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Volume 13
Number 1
January 5, 1983
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Motorhome Purchased
for Mobile Simulator
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Handling techniques:  G.W. (Wally) Norman, manager track/train dynamics, makes a point with an operator of CP Rail's Train Dynamics Analyzer (TDA) as others look on. The mobile TDA is housed in a new motorhome (inset) capable of seating nine people.

CP Rail has purchased a spacious motorhome for its Train Dynamics Analyzer (TDA) which is used in Western Canada to help locomotive engineers and trainees learn new train handling techniques.

The computerized TDA is similar in principle to a flight simulator used to train airline pilots, though not quite as elaborate. The motorhome replaces a leased van used to house the TDA since 1977.

Specifications of a given consist and route to be travelled are programmed into the TDA and the operator, using a set of life sized locomotive controls, handles the train over a prescribed course displayed on a video terminal.

CP Rail first incorporated the use of TDAs into the locomotive engineer training program in 1976 with the installation of a stationary unit at Windsor Station.

G.W. (Wally) Norman, manager track/train dynamics in Montreal, said the TDA-equipped motorhome went into service 15 Nov 1982 at Thunder Bay. It will be used in training sessions at the railway's terminals between Thunder Bay and the West Coast while a second mobile TDA will continue to provide the "hands-on" training at railway facilities east of Thunder Bay.

"In the early 1970s, the increasing weight of freight carloads, and the more sophisticated locomotives built to haul them, meant more was required from a locomotive engineer," said Mr. Norman.

"The analyzer, or simulator, is one of the most advanced and sophisticated pieces of locomotive engineer training equipment available today."

CP Rail has about 2,500 locomotive engineers across the system. A little more than a year ago, the company embarked on a rigorous training program in Western Canada to increase their number to handle the growth in freight traffic predicted for later this decade.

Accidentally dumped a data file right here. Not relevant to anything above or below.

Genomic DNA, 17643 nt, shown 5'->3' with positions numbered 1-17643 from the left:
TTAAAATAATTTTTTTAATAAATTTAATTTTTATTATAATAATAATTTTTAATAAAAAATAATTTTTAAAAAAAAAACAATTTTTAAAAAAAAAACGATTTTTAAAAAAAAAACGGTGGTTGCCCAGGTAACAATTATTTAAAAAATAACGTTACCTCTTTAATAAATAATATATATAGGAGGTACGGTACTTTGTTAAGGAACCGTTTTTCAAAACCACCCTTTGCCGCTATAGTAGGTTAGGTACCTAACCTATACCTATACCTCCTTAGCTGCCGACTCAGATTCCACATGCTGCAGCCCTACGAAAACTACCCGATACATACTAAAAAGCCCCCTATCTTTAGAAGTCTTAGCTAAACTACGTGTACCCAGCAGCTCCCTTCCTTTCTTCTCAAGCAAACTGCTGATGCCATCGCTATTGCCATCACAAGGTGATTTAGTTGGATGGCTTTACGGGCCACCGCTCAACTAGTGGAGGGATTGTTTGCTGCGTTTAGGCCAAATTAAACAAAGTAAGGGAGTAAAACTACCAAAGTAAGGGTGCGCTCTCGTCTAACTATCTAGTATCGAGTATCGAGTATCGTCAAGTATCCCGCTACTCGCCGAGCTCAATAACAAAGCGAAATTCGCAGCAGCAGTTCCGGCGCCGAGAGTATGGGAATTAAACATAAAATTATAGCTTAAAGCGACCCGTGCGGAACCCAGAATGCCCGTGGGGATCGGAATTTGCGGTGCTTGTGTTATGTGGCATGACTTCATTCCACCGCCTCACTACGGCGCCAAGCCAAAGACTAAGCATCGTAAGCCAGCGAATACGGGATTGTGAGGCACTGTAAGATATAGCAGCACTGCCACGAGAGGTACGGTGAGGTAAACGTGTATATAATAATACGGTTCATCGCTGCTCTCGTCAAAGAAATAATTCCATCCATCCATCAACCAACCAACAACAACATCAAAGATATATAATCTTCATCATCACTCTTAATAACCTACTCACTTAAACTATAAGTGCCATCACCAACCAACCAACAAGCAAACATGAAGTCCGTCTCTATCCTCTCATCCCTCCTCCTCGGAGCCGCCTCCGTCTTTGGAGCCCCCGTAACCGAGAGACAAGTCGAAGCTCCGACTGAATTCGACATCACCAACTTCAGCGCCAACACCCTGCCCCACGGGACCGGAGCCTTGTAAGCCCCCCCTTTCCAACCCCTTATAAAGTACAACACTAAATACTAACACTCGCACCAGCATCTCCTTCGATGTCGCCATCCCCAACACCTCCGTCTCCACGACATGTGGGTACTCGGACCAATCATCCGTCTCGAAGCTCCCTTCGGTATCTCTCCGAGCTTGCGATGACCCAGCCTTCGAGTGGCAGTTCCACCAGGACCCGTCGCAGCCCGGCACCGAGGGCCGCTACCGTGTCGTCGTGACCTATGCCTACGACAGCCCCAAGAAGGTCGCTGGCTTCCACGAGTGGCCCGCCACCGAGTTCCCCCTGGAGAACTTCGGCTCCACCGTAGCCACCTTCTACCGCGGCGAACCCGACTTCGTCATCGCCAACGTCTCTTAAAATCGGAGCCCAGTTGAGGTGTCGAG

Mr. Norman added the TDA teaching program has been expanded to emphasize fuel conservation in train handling. The TDAs permit the comparison of different handling methods in order that locomotive engineers can better understand the impact of their train handling on diesel fuel consumption.

 Image "For example, the AAR (Association of American Railroads) has published a TDA test showing that a four-unit, 12,000 horsepower consist moving through a five mile (eight kilometre) dip, using power braking and Number 8 throttle will consume 64 (U.S.) gallons (242 litres) of fuel to maintain 50 miles per hour (80 kilometres per hour).

"However, by gradually reducing the throttle to the Number 2 setting, using no power braking, and maintaining 50 miles per hour (80 kilometres per hour) only 36 U.S. gallons (136 litres) of fuel were used. This is a considerable saving."

In addition to their training role, the TDAs have proven very successful in helping to determine causes of train derailments.

The running trades members, meanwhile, are able to try out their own theories of train operation in the safety and comfort of the simulators, and this without burning a single ounce of diesel fuel.

This CP Rail News article is copyright 1983 by the Canadian Pacific Railway and is reprinted here with their permission. All photographs, logos, and trademarks are the property of the Canadian Pacific Railway Company.
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